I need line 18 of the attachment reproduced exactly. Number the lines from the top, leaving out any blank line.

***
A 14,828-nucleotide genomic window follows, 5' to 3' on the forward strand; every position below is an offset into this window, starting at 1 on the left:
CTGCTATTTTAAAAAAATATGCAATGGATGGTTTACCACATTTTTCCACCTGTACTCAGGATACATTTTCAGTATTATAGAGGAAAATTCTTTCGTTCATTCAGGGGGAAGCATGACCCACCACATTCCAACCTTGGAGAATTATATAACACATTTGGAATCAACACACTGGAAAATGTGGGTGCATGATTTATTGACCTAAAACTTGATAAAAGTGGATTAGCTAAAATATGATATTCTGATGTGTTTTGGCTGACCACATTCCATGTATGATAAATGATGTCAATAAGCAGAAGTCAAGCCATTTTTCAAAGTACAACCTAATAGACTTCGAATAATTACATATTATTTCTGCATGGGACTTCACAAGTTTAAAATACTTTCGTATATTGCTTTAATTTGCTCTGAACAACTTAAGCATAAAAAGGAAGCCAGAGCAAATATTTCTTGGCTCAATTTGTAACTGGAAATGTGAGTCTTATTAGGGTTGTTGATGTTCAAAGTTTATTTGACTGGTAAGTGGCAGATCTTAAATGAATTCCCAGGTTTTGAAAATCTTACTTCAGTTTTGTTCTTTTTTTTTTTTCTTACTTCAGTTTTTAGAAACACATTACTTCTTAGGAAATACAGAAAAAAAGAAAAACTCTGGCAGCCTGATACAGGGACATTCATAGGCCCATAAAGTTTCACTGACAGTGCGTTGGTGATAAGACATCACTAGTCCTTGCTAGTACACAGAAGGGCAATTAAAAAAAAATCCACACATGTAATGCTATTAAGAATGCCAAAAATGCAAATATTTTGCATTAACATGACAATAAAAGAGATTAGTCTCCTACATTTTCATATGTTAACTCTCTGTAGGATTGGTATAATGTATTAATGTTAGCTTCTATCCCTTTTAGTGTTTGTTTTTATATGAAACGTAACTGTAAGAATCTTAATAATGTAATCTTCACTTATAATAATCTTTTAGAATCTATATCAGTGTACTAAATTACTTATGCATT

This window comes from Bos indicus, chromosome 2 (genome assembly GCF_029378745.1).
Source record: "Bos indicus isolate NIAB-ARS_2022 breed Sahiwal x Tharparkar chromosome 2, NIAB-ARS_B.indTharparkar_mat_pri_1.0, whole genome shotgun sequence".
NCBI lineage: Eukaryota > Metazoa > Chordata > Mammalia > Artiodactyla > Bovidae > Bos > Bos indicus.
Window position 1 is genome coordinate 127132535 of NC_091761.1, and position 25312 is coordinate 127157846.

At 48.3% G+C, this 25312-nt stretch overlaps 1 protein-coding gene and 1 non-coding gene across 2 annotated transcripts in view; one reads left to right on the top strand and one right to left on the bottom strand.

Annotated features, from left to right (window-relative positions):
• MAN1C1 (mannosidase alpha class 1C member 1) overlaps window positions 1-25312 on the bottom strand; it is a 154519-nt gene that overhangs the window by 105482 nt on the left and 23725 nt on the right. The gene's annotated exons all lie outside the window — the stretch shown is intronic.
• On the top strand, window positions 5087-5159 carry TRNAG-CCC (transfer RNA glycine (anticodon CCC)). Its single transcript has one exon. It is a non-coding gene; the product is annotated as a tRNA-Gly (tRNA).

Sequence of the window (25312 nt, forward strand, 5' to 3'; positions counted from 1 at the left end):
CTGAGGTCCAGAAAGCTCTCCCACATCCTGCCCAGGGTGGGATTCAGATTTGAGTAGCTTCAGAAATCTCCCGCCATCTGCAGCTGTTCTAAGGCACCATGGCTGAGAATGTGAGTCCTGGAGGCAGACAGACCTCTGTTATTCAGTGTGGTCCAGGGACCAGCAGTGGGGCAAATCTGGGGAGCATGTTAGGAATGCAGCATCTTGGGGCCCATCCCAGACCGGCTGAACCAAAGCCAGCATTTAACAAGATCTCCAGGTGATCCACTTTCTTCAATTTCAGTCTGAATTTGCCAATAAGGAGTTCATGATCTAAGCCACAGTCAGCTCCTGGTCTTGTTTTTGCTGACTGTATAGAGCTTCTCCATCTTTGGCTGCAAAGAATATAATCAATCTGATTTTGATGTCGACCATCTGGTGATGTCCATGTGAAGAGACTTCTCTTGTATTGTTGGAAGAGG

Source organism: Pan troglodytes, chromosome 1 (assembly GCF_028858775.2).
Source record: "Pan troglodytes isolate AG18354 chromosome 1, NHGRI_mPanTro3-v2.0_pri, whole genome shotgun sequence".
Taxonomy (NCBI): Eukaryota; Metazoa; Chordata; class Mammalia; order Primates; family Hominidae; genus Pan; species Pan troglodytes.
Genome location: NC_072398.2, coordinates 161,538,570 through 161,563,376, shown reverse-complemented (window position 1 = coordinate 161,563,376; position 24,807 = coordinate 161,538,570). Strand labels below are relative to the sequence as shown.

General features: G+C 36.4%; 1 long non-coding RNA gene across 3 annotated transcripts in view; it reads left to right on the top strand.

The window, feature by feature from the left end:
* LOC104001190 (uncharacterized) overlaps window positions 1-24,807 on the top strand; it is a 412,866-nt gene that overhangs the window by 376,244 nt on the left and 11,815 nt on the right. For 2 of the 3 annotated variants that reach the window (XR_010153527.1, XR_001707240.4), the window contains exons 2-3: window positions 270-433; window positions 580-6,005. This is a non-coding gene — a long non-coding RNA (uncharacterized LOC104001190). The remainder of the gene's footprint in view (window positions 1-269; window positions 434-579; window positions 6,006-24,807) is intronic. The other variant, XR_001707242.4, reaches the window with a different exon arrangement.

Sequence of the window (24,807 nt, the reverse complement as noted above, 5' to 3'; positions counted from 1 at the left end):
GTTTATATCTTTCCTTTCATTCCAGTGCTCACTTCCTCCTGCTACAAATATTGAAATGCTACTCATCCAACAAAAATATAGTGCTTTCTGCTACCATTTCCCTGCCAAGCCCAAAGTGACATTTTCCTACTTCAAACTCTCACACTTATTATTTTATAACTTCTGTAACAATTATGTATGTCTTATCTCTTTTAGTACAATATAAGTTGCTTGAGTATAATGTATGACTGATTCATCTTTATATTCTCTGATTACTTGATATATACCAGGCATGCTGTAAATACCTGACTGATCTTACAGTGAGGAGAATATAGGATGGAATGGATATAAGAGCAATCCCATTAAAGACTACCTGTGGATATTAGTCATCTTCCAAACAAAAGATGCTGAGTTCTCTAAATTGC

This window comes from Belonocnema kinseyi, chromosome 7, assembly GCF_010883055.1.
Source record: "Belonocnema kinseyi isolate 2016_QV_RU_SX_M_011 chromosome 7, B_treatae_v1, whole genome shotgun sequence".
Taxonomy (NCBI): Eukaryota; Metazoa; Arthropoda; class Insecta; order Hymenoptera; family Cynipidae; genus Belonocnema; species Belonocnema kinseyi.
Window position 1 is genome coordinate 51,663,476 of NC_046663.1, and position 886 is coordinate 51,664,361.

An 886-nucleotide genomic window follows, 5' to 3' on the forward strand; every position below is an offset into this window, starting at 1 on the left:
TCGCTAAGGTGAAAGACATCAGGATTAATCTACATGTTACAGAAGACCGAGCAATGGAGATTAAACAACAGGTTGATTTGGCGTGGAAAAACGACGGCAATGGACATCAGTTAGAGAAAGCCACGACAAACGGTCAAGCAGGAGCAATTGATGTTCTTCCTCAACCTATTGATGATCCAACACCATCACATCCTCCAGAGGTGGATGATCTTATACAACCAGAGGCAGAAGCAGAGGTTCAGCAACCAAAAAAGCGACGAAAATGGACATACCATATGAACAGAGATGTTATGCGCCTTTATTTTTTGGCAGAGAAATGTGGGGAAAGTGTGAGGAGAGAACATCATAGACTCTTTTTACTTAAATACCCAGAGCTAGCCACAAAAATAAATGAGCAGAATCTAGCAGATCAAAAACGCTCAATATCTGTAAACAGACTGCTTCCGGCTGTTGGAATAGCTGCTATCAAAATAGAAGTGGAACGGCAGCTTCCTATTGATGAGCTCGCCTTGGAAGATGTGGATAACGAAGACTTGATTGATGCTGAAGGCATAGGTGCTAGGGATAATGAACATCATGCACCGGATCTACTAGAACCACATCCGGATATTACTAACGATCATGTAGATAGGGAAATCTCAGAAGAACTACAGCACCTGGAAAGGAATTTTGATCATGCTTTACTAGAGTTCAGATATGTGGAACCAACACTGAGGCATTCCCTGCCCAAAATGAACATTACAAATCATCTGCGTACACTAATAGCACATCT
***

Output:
The window, feature by feature from the left end: